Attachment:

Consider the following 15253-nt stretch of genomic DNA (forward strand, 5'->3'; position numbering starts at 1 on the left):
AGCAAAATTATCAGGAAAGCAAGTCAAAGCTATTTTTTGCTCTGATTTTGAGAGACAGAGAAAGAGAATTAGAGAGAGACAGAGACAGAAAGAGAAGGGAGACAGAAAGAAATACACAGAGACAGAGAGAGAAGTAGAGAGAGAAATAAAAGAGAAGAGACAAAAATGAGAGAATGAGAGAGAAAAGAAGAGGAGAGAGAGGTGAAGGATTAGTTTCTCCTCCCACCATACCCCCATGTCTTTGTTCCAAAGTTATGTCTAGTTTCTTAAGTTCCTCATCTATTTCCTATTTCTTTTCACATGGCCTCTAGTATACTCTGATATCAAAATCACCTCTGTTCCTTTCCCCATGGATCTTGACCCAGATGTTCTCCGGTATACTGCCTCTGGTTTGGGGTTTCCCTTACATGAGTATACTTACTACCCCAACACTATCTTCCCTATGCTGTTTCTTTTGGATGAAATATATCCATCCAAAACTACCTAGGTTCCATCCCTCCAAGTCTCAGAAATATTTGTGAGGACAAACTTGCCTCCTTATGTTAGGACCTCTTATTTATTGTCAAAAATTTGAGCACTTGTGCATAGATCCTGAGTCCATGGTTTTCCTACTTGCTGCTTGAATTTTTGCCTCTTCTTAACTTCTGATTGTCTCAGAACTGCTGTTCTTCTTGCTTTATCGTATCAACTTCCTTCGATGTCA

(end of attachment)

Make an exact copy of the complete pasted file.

Consider the following 15253-nt stretch of genomic DNA (forward strand, 5'->3'; position numbering starts at 1 on the left):
AGCAAAATTATCAGGAAAGCAAGTCAAAGCTATTTTTTGCTCTGATTTTGAGAGACAGAGAAAGAGAATTAGAGAGAGACAGAGACAGAAAGAGAAGGGAGACAGAAAGAAATACACAGAGACAGAGAGAGAAGTAGAGAGAGAAATAAAAGAGAAGAGACAAAAATGAGAGAATGAGAGAGAAAAGAAGAGGAGAGAGAGGTGAAGGATTAGTTTCTCCTCCCACCATACCCCCATGTCTTTGTTCCAAAGTTATGTCTAGTTTCTTAAGTTCCTCATCTATTTCCTATTTCTTTTCACATGGCCTCTAGTATACTCTGATATCAAAATCACCTCTGTTCCTTTCCCCATGGATCTTGACCCAGATGTTCTCCGGTATACTGCCTCTGGTTTGGGGTTTCCCTTACATGAGTATACTTACTACCCCAACACTATCTTCCCTATGCTGTTTCTTTTGGATGAAATATATCCATCCAAAACTACCTAGGTTCCATCCCTCCAAGTCTCAGAAATATTTGTGAGGACAAACTTGCCTCCTTATGTTAGGACCTCTTATTTATTGTCAAAAATTTGAGCACTTGTGCATAGATCCTGAGTCCATGGTTTTCCTACTTGCTGCTTGAATTTTTGCCTCTTCTTAACTTCTGATTGTCTCAGAACTGCTGTTCTTCTTGCTTTATCGTATCAACTTCCTTCGATGTCA